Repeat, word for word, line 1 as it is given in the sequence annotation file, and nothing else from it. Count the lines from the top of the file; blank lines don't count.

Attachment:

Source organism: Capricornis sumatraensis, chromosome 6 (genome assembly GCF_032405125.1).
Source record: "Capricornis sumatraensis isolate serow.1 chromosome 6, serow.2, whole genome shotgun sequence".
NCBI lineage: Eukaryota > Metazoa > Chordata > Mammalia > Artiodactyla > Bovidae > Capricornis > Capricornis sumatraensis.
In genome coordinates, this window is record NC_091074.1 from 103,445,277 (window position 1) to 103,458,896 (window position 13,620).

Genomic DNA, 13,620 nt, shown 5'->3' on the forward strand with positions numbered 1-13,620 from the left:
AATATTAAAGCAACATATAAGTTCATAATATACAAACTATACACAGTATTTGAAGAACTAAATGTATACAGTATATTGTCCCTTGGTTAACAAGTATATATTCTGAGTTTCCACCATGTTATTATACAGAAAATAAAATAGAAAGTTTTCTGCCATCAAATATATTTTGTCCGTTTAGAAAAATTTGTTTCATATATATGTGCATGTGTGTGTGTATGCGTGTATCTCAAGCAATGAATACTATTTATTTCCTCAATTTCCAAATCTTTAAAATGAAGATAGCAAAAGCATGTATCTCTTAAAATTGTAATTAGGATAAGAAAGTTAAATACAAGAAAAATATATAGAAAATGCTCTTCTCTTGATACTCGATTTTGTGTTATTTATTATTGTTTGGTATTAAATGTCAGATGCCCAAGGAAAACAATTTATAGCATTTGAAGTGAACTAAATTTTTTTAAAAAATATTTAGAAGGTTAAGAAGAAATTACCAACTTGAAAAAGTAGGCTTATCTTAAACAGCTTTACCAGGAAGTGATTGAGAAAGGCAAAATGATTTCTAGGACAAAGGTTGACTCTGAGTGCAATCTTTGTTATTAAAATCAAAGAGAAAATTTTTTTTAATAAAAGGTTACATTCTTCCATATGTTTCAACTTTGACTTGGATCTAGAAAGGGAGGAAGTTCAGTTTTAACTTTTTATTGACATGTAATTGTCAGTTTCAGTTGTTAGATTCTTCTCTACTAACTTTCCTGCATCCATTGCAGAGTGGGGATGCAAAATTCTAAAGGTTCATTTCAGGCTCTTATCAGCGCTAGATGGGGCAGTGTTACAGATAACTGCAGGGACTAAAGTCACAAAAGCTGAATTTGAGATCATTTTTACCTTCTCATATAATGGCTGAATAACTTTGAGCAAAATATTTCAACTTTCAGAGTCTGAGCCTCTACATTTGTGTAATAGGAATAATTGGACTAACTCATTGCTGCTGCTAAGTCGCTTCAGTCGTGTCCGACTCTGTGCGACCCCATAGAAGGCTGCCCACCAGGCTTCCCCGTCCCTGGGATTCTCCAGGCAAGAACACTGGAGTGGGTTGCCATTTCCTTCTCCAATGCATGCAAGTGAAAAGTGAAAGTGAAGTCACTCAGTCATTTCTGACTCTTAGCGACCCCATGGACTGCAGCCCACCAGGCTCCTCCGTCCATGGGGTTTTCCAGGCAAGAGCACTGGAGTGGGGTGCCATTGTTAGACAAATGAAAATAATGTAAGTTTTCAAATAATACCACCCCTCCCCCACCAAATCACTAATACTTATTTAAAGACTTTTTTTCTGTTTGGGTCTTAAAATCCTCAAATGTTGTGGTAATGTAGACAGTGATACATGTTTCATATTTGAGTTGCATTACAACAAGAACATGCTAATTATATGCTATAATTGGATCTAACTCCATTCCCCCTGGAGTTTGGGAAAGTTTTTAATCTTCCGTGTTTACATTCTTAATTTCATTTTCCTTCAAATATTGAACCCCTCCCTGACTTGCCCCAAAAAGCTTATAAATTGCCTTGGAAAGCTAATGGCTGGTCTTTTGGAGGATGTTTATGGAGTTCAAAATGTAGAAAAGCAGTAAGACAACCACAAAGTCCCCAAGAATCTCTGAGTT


Source organism: Capricornis sumatraensis, chromosome 6 (genome assembly GCF_032405125.1).